Tuesday, July 17, 2012

Thomas - Fish Cutting Fiesta!

Well the fish cutting party was a complete success. 1000 fish in two and a half days and nobody got hurt. In case you are curious what a “fish cutting party” is like here is a brief description.

The first step is to transform two rooms into what looks a little like a field hospital in a third world country. Tables are set up and wrapped in absorbent, water proof cloths. Plastic place mats are set at each station along with some glass beakers filled with bleach and clean water. Each station also has an assortment of surgical tools like scalpels, tweezers picks and scissors.

The next step is to set up and organize the labeled bags, vials and jars that will hold the various samples from the fish. Each vessel is labeled with a corresponding salmon ID number that was given to a fish upon collection and placed in a cup that will be delivered to the cutting station with the fish.

Fish are identified by species, weighed, measured and inspected for tags or markings either given to them by workers at the hatchery or from life in the wild. Some may have talon marks from birds or wounds from lamprey bites. Others may have a fin clipped or even a latex tattoo on the cheek under the eye. Each fish is run through a scanner. If there is a tag the scanner will produce a number code that can identify the fish, its point of origin and species. It may even have a point of release and a size. This type of information can be useful to scientists in figuring out where the fish are spending their time, over all fitness and migration habits.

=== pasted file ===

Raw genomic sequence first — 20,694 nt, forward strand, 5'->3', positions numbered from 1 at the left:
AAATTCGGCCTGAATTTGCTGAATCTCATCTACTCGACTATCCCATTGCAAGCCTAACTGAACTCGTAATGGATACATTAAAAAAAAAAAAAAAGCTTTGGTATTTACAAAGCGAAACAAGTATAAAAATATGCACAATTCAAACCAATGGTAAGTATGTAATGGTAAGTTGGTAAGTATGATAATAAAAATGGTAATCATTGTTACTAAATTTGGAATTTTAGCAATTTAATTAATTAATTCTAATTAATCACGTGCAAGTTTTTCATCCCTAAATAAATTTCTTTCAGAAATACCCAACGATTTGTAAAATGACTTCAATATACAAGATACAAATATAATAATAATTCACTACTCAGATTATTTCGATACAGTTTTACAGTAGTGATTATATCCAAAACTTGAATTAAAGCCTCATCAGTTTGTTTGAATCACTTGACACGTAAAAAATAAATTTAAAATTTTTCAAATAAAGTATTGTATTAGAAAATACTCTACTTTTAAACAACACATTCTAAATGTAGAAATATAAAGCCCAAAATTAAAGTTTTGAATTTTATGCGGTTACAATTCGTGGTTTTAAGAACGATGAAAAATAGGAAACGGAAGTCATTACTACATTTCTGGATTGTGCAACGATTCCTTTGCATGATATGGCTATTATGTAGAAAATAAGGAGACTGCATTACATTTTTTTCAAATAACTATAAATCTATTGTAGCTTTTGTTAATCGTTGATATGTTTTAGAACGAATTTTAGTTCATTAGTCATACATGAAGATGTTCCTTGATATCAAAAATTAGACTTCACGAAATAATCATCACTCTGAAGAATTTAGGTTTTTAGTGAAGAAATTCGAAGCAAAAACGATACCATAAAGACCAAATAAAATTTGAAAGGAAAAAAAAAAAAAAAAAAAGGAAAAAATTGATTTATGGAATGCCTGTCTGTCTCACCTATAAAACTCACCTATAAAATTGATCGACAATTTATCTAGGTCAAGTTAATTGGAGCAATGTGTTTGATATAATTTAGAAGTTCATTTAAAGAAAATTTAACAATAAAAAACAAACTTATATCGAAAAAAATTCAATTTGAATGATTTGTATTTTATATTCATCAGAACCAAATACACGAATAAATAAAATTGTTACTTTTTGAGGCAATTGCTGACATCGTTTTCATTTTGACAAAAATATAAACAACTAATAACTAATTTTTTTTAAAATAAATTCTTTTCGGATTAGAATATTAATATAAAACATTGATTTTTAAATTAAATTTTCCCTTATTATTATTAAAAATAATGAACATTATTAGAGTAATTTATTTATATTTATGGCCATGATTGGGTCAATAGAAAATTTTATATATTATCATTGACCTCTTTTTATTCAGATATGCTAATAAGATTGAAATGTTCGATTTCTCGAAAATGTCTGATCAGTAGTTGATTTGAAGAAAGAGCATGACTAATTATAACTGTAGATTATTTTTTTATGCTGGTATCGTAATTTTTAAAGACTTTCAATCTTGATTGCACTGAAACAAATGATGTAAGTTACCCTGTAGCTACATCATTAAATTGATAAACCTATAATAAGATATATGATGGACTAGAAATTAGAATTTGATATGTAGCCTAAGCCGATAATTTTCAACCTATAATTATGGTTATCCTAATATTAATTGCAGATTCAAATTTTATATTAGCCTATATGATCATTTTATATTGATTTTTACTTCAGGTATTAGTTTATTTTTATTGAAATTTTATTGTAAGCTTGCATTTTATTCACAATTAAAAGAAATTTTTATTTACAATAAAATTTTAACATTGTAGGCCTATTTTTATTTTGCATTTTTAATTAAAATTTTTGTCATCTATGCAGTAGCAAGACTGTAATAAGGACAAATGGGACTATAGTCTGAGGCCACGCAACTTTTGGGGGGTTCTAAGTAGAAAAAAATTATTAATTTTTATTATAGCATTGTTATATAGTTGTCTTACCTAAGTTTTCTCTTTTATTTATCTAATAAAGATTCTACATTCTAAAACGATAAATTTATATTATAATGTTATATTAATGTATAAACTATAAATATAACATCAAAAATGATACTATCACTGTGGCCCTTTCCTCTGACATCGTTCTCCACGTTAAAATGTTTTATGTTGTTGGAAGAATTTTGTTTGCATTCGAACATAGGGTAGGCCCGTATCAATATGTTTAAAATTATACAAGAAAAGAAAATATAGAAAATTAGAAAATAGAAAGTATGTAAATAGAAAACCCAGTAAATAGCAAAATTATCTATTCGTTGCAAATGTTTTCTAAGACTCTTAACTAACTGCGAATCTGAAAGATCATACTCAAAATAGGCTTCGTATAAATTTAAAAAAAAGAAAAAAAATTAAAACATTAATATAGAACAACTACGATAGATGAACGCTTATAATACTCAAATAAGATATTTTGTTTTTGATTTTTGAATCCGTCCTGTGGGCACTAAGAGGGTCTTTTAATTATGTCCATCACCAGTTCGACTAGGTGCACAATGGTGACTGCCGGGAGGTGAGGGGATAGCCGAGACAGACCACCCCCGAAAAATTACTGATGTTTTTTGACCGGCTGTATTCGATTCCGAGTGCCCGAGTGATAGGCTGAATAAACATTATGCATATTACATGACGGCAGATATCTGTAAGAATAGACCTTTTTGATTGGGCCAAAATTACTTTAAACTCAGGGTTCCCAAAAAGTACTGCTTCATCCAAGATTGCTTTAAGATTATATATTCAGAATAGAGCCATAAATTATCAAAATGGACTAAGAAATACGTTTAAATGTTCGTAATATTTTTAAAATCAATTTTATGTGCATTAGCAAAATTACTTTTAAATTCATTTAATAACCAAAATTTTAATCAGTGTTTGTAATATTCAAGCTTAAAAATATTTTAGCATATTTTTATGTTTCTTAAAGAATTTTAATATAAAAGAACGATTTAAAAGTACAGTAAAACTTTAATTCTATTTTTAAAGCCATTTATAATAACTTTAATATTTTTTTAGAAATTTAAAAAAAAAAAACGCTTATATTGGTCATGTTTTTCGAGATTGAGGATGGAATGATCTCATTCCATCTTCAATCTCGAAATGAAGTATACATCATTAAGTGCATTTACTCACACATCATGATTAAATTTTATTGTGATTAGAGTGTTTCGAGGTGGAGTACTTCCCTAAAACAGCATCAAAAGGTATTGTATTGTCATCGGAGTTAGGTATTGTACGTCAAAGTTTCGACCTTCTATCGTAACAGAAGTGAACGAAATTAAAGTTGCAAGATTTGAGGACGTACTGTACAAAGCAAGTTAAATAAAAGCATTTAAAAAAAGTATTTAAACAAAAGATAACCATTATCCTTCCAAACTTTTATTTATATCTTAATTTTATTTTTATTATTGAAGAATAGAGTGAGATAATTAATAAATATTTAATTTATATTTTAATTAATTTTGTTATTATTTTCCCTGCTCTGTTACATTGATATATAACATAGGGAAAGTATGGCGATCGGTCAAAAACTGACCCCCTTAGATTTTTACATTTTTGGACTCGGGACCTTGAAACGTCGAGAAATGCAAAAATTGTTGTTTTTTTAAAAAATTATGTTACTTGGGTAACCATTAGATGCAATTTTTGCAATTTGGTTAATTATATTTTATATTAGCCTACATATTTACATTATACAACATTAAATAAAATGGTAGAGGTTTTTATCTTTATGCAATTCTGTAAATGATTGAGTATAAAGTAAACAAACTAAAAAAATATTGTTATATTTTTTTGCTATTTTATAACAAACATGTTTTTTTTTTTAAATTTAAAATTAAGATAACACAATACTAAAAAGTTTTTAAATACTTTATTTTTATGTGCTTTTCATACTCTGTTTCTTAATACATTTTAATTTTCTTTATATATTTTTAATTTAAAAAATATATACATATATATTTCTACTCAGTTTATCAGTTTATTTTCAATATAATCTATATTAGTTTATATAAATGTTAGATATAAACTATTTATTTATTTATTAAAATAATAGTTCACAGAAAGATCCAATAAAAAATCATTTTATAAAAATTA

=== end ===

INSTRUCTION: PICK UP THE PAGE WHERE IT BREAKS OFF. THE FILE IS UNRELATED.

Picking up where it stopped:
Once the necessary information is recorded the fish are picked up from the staging area and brought to a station where they are meticulously dissected to remove key internal parts as well as a DNA sample and in some cases a bone from the ear called an otolith. All of these samples are carefully packaged and frozen for later analysis. Prizes were even handed out to those that found an internal tag or a surprise parasite.

The thing that impressed me the most about the fish cutting party was how well everyone worked together; people from every level working toward a single goal in a fast and efficient manner with no complaints. From the set up to the daily dish washing to the final take down everyone pitched in to make light work for the group.

It was a long two and a half days but in the end a lot of information was recorded and many samples were taken that will help us learn more about the fish at hand. Great job team!

1 comment:

  1. That sounds cool! I'm wondering about the otolith. Why was that collected from some of the fish?